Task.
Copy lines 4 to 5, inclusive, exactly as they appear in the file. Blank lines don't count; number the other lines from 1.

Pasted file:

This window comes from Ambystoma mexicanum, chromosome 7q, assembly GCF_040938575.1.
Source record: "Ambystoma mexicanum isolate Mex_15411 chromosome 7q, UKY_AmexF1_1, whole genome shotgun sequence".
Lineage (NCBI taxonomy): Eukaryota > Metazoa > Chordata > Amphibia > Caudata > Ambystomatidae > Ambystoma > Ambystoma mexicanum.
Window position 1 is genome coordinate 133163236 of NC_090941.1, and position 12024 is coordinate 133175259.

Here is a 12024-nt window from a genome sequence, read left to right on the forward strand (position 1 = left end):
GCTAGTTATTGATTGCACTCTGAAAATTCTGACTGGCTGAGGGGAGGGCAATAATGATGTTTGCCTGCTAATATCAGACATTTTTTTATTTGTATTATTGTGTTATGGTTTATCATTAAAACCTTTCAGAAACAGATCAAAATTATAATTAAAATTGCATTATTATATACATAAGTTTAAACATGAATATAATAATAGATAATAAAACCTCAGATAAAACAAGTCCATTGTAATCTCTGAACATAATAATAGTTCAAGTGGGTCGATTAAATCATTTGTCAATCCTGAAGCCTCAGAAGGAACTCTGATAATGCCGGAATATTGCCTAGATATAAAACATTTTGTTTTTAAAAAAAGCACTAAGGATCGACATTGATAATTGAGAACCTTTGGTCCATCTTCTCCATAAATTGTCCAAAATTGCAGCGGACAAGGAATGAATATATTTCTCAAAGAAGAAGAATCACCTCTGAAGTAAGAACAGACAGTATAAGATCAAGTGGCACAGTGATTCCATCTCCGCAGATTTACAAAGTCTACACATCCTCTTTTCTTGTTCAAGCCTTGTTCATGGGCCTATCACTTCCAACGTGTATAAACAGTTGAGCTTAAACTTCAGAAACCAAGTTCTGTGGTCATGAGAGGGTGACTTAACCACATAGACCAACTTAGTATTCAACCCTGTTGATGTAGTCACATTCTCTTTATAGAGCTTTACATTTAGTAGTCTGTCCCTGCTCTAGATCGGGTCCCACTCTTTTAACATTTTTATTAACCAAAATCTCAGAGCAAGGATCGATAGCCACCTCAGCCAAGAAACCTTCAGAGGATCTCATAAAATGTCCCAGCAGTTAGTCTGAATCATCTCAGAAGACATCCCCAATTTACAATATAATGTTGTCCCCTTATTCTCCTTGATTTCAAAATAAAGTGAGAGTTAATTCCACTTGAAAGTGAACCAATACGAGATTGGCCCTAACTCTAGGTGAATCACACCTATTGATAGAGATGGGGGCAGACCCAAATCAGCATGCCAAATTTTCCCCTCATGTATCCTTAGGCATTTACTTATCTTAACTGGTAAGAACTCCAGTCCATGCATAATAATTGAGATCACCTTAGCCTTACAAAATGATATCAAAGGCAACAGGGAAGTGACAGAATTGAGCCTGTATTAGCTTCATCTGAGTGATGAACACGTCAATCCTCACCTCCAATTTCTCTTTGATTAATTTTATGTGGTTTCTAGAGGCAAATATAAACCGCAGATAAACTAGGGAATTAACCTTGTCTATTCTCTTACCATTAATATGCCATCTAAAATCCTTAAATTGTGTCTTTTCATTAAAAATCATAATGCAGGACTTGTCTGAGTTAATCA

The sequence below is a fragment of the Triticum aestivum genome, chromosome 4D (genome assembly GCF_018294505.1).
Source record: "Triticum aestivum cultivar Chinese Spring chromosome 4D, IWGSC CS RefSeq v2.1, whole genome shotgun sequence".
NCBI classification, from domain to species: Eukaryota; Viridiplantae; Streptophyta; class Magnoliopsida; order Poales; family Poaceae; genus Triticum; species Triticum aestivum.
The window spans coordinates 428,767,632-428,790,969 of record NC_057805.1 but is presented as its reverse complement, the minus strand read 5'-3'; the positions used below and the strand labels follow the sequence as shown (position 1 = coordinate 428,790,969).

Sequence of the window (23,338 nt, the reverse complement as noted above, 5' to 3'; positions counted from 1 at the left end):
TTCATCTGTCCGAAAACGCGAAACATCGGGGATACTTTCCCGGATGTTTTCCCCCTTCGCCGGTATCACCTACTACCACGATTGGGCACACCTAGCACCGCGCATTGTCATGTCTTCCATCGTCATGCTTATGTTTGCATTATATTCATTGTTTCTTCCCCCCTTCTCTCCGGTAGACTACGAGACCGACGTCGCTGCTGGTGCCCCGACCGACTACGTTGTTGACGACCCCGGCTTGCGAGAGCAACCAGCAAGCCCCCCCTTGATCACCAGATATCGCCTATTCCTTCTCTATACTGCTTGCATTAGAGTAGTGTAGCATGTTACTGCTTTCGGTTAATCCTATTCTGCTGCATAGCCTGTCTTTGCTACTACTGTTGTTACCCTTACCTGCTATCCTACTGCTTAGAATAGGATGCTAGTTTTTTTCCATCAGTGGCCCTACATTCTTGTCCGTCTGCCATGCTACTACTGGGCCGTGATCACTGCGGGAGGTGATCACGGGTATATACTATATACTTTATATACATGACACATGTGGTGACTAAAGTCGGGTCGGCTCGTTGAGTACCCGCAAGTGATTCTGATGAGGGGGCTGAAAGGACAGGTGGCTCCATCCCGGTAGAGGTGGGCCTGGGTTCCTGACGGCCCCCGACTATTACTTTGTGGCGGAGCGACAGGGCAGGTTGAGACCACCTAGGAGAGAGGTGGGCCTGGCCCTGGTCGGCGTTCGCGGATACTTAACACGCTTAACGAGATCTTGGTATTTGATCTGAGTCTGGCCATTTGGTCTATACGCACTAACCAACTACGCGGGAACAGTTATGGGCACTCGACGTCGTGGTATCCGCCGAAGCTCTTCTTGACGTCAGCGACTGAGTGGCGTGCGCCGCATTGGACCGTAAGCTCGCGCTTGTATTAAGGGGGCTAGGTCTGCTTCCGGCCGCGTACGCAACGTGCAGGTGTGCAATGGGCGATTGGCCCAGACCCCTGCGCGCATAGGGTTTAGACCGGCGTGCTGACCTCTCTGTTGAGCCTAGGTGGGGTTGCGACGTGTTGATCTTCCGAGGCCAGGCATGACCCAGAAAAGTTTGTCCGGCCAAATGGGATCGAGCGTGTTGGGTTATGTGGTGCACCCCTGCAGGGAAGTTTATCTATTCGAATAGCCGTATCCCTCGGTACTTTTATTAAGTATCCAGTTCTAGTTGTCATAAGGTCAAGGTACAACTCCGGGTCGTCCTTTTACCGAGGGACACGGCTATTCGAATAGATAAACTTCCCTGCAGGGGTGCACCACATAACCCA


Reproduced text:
Window position 1 is genome coordinate 133163236 of NC_090941.1, and position 12024 is coordinate 133175259.

Here is a 12024-nt window from a genome sequence, read left to right on the forward strand (position 1 = left end):